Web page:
Against the assault of laughter nothing can stand.

~ Mark Twain ~

The Dictator Will See You Now

June 5th, 2013 ~ Est. reading time: 3 mins, 3 secs

"I'm the dicator here and don't you forget it!"

“I’m the dicator here and don’t you forget it!”

I’m not one for dictators. They make life living misery. Yet, judging by how many tin pot tyrants there are in life, they must be satisfying something right.

Take your average mid to large workplace. Somewhere amongst it lurks a person with latent tendencies to be domineering, overbearing, and – well – a downright pest.

Predictably, the dictator in the team pushes through the pecking order to assert their dominance. Displaying an air of supreme confidence, they sweep all before them (kind of like Alexander the Great, but without the elephants).

They don’t do an open, supportive approach and teamwork is only a pretense. For the dictator craves power and they don’t mind whom they have to step on to get it.

I’ve seen numerous people playing the dictator in many a workplace and in a way, it’s as fascinating as it is disturbing.  Typically, they use the command of rules to shape their play – at least, that’s what they display.

While inwardly, the dictator is determined to overcome great obstacles to achieve recognition and control. Were their agenda laid bare, people would be shocked to discover what they would be prepared to sacrifice (even bringing their organization down if they had to). Yet, to the workplace dictator it’s a reasonable price because they only play to win.

Aside from the odd organizational tyrant displaying a God complex, the average common or garden dictator is actually riddled with doubts. Outwardly, they have steely “don’t even dare question me” confidence. But inwardly, they run on high anxiety, fearing somebody will find out they’re not quite as supreme as they make out to be.

Common signs that you have a dictator infestation include:

  1. A person who repeatedly insists on getting their way
  2. Someone who dominates proceedings at meetings
  3. A person who is so deft at putting people down they leave them trout-mouthed
  4. Evidence someone is engineering themselves into an unassailable position
  5. A mixed of certainty and fear. Certainty in the sense that while the dictator is in charge “it will be done”. Fear in the feeling that you dare not cross the despot, lest you get a dose of their calculated vengeance.

Really, we could be talking about bullying, couldn’t we? But, modern day dictators are ensconced in so many positions of authority that concepts of leadership and bullying keep getting blurred.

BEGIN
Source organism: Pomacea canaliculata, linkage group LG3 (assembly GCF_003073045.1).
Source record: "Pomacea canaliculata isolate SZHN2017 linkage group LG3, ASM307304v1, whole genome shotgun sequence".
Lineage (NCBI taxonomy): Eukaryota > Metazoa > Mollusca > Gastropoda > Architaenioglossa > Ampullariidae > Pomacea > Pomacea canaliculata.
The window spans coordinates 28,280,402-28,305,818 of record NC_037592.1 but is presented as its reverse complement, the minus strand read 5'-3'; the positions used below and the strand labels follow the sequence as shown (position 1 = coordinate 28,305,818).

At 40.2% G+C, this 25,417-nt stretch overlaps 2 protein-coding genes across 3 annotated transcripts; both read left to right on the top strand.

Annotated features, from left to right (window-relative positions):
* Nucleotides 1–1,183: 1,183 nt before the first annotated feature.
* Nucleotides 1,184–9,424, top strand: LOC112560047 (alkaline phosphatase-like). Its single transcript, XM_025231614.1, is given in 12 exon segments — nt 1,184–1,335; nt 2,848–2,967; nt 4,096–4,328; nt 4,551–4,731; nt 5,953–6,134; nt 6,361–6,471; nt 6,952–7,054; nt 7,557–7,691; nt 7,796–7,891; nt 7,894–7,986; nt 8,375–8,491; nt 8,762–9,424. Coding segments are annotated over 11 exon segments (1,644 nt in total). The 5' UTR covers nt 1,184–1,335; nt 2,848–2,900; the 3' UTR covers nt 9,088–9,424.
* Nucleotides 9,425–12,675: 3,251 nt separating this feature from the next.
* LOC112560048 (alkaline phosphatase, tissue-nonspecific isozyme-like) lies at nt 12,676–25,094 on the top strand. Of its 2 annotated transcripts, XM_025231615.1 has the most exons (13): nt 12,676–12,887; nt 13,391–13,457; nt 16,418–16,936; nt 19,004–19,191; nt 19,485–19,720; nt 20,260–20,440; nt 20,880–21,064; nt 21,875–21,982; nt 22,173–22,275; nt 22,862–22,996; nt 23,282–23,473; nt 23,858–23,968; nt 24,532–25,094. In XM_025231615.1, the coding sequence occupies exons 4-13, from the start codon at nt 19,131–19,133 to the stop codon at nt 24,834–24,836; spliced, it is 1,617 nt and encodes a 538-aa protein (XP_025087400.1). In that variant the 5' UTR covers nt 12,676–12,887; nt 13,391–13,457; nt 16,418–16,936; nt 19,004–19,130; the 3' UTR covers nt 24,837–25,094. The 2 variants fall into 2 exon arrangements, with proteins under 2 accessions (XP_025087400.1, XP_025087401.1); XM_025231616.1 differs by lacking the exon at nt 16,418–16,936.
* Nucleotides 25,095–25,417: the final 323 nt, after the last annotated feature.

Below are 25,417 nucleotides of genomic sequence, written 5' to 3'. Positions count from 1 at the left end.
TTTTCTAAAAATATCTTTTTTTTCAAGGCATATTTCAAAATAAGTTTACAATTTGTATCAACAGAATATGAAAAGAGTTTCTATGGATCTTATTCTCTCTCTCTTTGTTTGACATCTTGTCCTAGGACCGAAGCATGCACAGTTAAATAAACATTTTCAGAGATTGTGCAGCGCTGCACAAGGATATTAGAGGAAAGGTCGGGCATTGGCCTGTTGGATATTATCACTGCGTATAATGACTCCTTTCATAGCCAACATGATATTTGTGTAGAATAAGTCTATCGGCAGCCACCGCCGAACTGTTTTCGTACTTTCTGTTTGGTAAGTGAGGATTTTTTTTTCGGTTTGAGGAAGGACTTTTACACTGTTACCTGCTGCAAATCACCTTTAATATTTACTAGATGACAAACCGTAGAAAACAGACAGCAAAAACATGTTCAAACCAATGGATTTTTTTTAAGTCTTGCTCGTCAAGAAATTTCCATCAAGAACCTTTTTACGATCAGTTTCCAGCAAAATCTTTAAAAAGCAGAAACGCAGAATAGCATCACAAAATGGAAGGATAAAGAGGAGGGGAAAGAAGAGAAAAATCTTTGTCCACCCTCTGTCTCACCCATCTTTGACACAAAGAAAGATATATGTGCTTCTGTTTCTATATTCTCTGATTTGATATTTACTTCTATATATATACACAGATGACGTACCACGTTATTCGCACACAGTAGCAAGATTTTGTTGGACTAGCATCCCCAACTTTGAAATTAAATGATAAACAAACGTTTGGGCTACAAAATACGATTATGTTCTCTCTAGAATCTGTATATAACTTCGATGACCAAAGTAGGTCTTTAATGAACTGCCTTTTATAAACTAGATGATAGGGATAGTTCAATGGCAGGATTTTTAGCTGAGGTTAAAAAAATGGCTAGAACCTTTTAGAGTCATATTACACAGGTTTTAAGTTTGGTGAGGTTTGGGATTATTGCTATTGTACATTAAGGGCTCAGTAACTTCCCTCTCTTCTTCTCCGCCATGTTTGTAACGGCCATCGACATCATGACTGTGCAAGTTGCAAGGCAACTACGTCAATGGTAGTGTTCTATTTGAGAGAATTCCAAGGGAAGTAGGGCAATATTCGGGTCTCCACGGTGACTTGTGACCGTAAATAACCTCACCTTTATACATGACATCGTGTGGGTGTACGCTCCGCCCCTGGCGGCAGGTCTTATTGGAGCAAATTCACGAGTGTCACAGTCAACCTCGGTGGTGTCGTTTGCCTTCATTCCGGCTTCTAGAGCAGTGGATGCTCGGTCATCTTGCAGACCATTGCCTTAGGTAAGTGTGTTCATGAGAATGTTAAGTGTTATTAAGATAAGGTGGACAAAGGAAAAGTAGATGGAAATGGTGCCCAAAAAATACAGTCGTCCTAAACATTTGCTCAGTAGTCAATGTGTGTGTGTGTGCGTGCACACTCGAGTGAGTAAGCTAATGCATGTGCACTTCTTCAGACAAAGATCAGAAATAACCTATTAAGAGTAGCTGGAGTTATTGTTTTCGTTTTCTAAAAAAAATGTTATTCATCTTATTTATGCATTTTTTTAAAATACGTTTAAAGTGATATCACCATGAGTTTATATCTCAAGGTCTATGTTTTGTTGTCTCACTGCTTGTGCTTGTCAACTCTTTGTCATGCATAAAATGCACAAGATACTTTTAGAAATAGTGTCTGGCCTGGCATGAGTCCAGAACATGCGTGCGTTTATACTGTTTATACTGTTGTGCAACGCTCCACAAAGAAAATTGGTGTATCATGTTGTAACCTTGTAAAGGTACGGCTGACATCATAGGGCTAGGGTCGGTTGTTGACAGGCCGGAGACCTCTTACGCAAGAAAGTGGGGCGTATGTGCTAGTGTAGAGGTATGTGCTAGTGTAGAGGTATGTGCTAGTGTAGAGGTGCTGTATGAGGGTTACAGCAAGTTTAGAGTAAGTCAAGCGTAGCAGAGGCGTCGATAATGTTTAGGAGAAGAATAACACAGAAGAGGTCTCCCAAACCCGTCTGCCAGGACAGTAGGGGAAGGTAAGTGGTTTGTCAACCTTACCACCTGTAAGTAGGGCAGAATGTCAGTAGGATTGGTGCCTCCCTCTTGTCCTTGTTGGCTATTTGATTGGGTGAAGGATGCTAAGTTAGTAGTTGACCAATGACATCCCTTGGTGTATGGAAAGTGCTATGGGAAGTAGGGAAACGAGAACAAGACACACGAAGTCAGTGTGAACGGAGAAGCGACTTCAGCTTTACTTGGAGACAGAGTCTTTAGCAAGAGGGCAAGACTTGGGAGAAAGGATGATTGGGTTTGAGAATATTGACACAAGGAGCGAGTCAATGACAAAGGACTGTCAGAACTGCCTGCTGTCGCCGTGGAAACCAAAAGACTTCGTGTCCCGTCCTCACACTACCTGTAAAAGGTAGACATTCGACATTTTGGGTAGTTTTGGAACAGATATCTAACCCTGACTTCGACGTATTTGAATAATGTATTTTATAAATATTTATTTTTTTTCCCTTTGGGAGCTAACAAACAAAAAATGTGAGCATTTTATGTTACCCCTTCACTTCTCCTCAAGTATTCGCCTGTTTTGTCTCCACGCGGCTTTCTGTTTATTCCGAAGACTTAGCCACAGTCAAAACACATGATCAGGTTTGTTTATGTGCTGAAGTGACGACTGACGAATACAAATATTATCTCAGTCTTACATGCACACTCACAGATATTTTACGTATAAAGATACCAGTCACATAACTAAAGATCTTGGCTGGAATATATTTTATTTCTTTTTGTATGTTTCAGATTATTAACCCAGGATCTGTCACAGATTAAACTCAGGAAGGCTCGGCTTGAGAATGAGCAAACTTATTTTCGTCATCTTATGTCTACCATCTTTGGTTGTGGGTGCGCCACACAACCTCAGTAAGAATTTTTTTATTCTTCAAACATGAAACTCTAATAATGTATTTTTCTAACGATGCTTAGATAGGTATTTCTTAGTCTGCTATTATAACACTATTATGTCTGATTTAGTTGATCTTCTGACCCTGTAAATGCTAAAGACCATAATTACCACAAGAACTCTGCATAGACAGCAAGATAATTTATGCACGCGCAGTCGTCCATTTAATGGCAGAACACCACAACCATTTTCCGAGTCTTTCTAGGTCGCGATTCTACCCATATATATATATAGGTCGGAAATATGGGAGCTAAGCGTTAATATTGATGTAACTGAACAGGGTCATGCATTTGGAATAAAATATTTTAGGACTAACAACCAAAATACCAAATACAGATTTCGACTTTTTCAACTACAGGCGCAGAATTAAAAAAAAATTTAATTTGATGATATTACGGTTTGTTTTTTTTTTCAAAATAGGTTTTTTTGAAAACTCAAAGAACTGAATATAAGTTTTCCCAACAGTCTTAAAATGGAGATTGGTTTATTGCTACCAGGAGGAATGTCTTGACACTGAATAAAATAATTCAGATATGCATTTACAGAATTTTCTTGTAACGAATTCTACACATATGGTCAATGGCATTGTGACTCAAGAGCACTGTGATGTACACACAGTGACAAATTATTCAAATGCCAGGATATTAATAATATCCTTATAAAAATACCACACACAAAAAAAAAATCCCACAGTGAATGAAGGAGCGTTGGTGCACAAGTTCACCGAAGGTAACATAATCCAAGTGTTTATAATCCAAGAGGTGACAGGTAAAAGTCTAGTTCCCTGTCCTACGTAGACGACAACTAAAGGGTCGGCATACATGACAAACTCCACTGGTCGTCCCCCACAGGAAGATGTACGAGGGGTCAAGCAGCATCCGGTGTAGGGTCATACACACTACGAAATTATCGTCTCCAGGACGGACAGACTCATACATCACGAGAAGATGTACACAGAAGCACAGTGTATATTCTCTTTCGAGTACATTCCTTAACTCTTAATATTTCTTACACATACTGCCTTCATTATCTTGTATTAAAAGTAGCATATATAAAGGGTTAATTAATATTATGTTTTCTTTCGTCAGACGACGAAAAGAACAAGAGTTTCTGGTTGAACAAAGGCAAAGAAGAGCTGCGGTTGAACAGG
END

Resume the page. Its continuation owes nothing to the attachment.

Some say we need the dictator to get things done and maybe they’re right (if you put the tasks at hand ahead of the people doing them). But I believe what drives these people is not necessarily healthy. In a way, their internal need to reign supreme ends up driving everyone else, which isn’t exactly an open and transparent process.

Wishfully, we might want to wave the dictator in our life away. But daily reality seems to have a place for controlling folk who, usually, take the lead wherever they go.

When you’re feeling at the mercy of the latest dictator in your life, perhaps the best defense is knowing. To understand what to expect and what is driving these people not only helps you but could help them too.

Keep your standards in front of you and keep your communication brief and practical (as dictators like that). Remember their decision-making isn’t personal, it’s driven by their ambition. Stand in the way of it and you’re likely to get steamrolled by their ceaseless drive to succeed. So keep to one side as much as you can, confidently getting on with what you need to do.

Given dictators don’t do personal relationships well, they struggle to see subtlety, and you can bet your bootstraps they will leave a messy trail. Knowing this and all that you do, realize that the dictator you might be putting up with isn’t on the same wavelength. So don’t be surprised when they decide to do things you disapprove of. Just keep on being yourself, work hard, show good judgment, and support your firm and everyone else. But if your values are constantly being compromised then the decision is virtually being made for you. That’s when you need to take your hat, put on your coat, and head for new territory. Because, it’s your choice after all, and the actions of the dictator you are dealing with might not be worth your time.

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